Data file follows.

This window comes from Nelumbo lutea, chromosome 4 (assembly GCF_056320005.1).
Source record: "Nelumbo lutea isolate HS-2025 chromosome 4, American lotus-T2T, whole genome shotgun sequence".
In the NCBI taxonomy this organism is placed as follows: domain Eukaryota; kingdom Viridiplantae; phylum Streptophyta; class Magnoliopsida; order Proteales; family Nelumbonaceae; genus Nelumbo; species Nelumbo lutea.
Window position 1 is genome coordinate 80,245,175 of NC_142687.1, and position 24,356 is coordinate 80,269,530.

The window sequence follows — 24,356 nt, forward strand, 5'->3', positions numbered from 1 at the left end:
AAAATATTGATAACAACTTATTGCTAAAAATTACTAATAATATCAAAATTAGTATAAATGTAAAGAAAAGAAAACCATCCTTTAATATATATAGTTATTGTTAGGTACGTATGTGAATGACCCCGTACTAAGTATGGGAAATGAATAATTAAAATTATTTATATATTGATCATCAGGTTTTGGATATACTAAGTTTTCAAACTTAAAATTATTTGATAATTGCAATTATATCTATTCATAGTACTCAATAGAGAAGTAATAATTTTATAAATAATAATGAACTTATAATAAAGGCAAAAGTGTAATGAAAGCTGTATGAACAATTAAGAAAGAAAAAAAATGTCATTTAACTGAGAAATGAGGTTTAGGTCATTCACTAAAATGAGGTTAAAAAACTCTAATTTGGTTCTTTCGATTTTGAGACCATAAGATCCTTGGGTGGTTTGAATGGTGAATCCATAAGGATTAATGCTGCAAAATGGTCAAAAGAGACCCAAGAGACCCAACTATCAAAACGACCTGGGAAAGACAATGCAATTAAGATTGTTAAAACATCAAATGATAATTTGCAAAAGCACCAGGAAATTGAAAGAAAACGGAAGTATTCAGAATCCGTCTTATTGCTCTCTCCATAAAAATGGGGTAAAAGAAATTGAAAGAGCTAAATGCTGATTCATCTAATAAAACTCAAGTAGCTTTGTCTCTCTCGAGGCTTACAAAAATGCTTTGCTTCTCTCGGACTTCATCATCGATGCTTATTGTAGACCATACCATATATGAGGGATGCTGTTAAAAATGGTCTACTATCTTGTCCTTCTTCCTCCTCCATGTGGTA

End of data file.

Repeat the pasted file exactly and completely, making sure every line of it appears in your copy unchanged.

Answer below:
This window comes from Nelumbo lutea, chromosome 4 (assembly GCF_056320005.1).
Source record: "Nelumbo lutea isolate HS-2025 chromosome 4, American lotus-T2T, whole genome shotgun sequence".
In the NCBI taxonomy this organism is placed as follows: domain Eukaryota; kingdom Viridiplantae; phylum Streptophyta; class Magnoliopsida; order Proteales; family Nelumbonaceae; genus Nelumbo; species Nelumbo lutea.
Window position 1 is genome coordinate 80,245,175 of NC_142687.1, and position 24,356 is coordinate 80,269,530.

The window sequence follows — 24,356 nt, forward strand, 5'->3', positions numbered from 1 at the left end:
AAAATATTGATAACAACTTATTGCTAAAAATTACTAATAATATCAAAATTAGTATAAATGTAAAGAAAAGAAAACCATCCTTTAATATATATAGTTATTGTTAGGTACGTATGTGAATGACCCCGTACTAAGTATGGGAAATGAATAATTAAAATTATTTATATATTGATCATCAGGTTTTGGATATACTAAGTTTTCAAACTTAAAATTATTTGATAATTGCAATTATATCTATTCATAGTACTCAATAGAGAAGTAATAATTTTATAAATAATAATGAACTTATAATAAAGGCAAAAGTGTAATGAAAGCTGTATGAACAATTAAGAAAGAAAAAAAATGTCATTTAACTGAGAAATGAGGTTTAGGTCATTCACTAAAATGAGGTTAAAAAACTCTAATTTGGTTCTTTCGATTTTGAGACCATAAGATCCTTGGGTGGTTTGAATGGTGAATCCATAAGGATTAATGCTGCAAAATGGTCAAAAGAGACCCAAGAGACCCAACTATCAAAACGACCTGGGAAAGACAATGCAATTAAGATTGTTAAAACATCAAATGATAATTTGCAAAAGCACCAGGAAATTGAAAGAAAACGGAAGTATTCAGAATCCGTCTTATTGCTCTCTCCATAAAAATGGGGTAAAAGAAATTGAAAGAGCTAAATGCTGATTCATCTAATAAAACTCAAGTAGCTTTGTCTCTCTCGAGGCTTACAAAAATGCTTTGCTTCTCTCGGACTTCATCATCGATGCTTATTGTAGACCATACCATATATGAGGGATGCTGTTAAAAATGGTCTACTATCTTGTCCTTCTTCCTCCTCCATGTGGTA